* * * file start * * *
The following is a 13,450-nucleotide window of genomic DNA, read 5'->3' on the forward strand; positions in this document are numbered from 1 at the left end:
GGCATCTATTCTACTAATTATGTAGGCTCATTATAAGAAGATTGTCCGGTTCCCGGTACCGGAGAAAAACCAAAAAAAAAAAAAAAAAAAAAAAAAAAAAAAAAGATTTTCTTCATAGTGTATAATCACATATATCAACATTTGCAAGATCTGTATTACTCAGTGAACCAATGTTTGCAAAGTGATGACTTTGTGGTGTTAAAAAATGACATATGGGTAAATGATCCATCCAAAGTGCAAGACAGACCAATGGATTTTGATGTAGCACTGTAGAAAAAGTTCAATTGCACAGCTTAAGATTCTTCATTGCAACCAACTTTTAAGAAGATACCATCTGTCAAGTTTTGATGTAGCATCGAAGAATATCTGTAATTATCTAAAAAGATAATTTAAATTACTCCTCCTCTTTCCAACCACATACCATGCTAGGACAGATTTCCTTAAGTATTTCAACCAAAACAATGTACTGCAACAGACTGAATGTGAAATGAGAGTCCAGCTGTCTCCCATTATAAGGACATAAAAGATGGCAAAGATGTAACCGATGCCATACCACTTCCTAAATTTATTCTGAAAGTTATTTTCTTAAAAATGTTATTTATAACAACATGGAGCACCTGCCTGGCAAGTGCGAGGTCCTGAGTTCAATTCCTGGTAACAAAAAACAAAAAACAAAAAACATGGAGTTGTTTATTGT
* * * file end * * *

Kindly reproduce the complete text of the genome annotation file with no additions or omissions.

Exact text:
The following is a 13,450-nucleotide window of genomic DNA, read 5'->3' on the forward strand; positions in this document are numbered from 1 at the left end:
GGCATCTATTCTACTAATTATGTAGGCTCATTATAAGAAGATTGTCCGGTTCCCGGTACCGGAGAAAAACCAAAAAAAAAAAAAAAAAAAAAAAAAAAAAAAAAGATTTTCTTCATAGTGTATAATCACATATATCAACATTTGCAAGATCTGTATTACTCAGTGAACCAATGTTTGCAAAGTGATGACTTTGTGGTGTTAAAAAATGACATATGGGTAAATGATCCATCCAAAGTGCAAGACAGACCAATGGATTTTGATGTAGCACTGTAGAAAAAGTTCAATTGCACAGCTTAAGATTCTTCATTGCAACCAACTTTTAAGAAGATACCATCTGTCAAGTTTTGATGTAGCATCGAAGAATATCTGTAATTATCTAAAAAGATAATTTAAATTACTCCTCCTCTTTCCAACCACATACCATGCTAGGACAGATTTCCTTAAGTATTTCAACCAAAACAATGTACTGCAACAGACTGAATGTGAAATGAGAGTCCAGCTGTCTCCCATTATAAGGACATAAAAGATGGCAAAGATGTAACCGATGCCATACCACTTCCTAAATTTATTCTGAAAGTTATTTTCTTAAAAATGTTATTTATAACAACATGGAGCACCTGCCTGGCAAGTGCGAGGTCCTGAGTTCAATTCCTGGTAACAAAAAACAAAAAACAAAAAACATGGAGTTGTTTATTGT